T Nation

Intermediate Lifter Looking for Nutrition Tips


#1

I’m a 29 year old male, 5’10", 197lb- about %27 body fat.
Recently lost 35lb thanks to living keto and intermittent fasting- 16/8. A hint of a 6 pack is even beginning to surface, but there’s plenty of chub left to melt. That’s why I’m here, for imput and ideas on breaking the plateau.
I workout daily, always on an empty stomach. It never really bothers me btw.
-Mon, wed, fri: kettlebell hiit. Usually 5 5min rounds.
-Tues: Shoulder & core
-Thurs: legs & back
-Sat: chest & arms

Typical daily diet:
-Breakfast:
2 sausage links, 4 eggs, keto coffee, 1 tbsp of peanut butter, maybe a handful of sunflower kernels as well.
-Lunch:
Salad drizzled with apple cider vinegar. No dressing. Broccoli, Brazil nuts.
-Dinner:
2 chicken breasts, cooked in olive oil, 1 tbsp of butter, 1 whole avocado.
And 2 or 3 tbsn of peanut butter before my eating window wraps up.

Definitely not a fitness expert, just looking for some ideas. Thanks.


#2

Congrats on losing 35lbs. Have you stopped losing weight?


#3

This has worked very nicely for me:

It’s just based on my personal experience but I’m skeptical of how well keto works when you aren’t very fat (30+%). I mean, it works, kind of, but not as well as other approaches. Low carb seems to be more beneficial when you’re properly fat; when you get to just chubby, it just doesn’t seem so effective.

If you were to try this, you could start at 2700 cal/day, and every time you see a definite stall in loss (say a week without any net loss), drop 100 cal/day.

At a guess, you’re also training too much and/or sub-optimally. For starters, training on an empty stomach (fasted?) is generally a plain bad idea. You compromise your performance and you’re unlikely to be doing your recovery any favours either UNLESS your intra-workout nutrition game is A1.

Secondly, what you’re actually doing seems less than ideal too. For example, legs and back in one day means you’re highly unlikely to be able to do either of them justice because those are the two areas of your body which can absorb and therefore require pretty intense work. Then shoulders and abs in one day mean you’re pretty much doing no work, since abs almost never need a dedicated day and shoulders will almost never be a particularly hard day (painful, yes but hard not really). Chest and arms together is similar. The kettlebell HIIT three days a week is quite possibly overkill too.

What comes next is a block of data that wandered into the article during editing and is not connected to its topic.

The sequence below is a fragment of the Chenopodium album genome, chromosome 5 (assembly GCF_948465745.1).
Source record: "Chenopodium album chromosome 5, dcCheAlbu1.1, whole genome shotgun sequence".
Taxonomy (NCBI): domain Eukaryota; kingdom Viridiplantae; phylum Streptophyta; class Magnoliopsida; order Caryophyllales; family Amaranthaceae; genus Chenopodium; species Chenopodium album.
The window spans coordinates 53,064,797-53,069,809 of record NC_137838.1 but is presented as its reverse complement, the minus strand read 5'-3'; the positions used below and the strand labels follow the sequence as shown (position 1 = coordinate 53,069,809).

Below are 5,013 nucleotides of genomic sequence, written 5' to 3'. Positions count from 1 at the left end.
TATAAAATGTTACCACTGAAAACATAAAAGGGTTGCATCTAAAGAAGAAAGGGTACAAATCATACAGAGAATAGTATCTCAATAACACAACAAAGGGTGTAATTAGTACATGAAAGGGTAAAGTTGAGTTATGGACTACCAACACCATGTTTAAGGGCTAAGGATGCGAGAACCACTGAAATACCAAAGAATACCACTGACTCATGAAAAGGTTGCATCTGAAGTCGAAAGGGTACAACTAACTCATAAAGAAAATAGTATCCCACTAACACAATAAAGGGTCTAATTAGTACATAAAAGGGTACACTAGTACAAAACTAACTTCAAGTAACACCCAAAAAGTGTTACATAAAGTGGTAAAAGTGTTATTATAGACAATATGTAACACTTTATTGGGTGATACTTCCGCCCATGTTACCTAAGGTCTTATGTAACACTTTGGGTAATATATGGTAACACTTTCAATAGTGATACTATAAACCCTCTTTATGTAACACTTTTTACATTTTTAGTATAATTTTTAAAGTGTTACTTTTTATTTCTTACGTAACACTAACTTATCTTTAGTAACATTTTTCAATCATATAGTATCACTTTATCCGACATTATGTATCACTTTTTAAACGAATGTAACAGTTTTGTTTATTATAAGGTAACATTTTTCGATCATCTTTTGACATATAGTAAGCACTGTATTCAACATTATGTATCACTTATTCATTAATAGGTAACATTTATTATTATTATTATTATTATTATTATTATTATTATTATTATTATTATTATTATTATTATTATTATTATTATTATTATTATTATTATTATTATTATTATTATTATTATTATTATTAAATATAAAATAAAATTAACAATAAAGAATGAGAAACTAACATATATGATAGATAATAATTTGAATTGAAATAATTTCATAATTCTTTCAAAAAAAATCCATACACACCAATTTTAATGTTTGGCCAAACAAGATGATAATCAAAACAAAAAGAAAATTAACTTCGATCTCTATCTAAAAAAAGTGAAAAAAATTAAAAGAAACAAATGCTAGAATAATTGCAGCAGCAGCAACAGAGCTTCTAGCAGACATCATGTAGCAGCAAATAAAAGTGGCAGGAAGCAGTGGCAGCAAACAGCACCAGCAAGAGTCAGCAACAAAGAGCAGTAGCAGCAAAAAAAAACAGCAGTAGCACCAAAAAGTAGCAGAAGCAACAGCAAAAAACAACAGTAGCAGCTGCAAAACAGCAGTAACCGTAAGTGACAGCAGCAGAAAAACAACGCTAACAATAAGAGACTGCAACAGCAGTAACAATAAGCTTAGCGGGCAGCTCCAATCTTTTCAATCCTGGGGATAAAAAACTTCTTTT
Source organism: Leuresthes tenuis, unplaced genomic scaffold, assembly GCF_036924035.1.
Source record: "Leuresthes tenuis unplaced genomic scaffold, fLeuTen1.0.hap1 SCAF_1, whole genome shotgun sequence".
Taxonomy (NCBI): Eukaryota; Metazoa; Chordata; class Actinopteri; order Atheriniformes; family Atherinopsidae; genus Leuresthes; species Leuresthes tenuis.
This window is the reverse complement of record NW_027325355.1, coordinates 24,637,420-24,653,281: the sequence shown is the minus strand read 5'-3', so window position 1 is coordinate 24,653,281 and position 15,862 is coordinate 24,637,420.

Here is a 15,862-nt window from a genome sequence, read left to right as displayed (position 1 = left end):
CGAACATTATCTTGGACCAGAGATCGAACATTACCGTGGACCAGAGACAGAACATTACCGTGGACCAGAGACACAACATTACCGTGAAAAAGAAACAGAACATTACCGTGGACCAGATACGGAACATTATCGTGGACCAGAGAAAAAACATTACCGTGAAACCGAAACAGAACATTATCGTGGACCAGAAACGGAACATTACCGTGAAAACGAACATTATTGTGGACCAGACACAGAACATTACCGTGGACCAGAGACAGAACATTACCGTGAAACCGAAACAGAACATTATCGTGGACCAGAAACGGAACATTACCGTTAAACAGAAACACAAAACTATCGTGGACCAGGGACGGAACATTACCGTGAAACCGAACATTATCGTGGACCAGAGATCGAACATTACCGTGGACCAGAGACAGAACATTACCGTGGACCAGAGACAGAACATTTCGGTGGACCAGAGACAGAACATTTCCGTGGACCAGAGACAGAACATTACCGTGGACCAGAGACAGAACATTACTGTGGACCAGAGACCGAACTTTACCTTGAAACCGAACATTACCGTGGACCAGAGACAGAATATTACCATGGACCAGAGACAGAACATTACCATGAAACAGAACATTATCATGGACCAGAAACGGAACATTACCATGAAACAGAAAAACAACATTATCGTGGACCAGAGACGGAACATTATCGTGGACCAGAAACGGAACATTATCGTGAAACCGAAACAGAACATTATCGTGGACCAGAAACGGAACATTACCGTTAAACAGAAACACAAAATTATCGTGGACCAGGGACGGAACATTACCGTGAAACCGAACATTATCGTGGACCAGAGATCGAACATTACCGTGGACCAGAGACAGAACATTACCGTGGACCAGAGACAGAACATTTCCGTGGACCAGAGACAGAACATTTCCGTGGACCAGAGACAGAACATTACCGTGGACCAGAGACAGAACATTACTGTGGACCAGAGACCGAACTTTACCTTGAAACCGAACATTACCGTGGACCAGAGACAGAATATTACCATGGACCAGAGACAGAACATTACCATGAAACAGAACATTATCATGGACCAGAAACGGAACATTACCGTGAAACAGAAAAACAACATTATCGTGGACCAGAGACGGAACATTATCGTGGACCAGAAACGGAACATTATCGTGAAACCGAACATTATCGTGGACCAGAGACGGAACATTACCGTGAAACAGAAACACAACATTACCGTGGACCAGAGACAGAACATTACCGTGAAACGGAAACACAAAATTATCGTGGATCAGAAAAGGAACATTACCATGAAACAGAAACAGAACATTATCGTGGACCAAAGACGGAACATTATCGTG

Something like this may work much better:

Upper - chest, upper/middle back, arms
Lower - legs, lower back, abs
Sprints
Upper - shoulders, upper/middle back, arms
Lower - lower back, legs, abs
Off
Off


#4

Thanks. And yeah, I seem to have hit a plateau. I know a lot of what I lost had to have been water weight but still, not sure what mistake I’m making.


#5

Alright, thanks. I’ll check this out and see how this goes.


#6

Here’s the only thing tripping me up here, this author, Paul Carter also wrote an article on simple carb cycling and his suggestions were really not so dissimilar to what I’ve been doing: around 50 grams of carbs, pwo…
And for that matter, using his calculations my daily calorie intake is accurate at 2,058…
Or maybe I’m just still getting something wrong.


#7

That article Mark posted suggests starting at BW x 15 for cals (~3000), so Mark’s suggestion of 2700cals is likely a good place to start for you (just under 14cals/lb BW) to get the fat loss moving again.

Or were you referring to this other article you mentioned? Care to link it?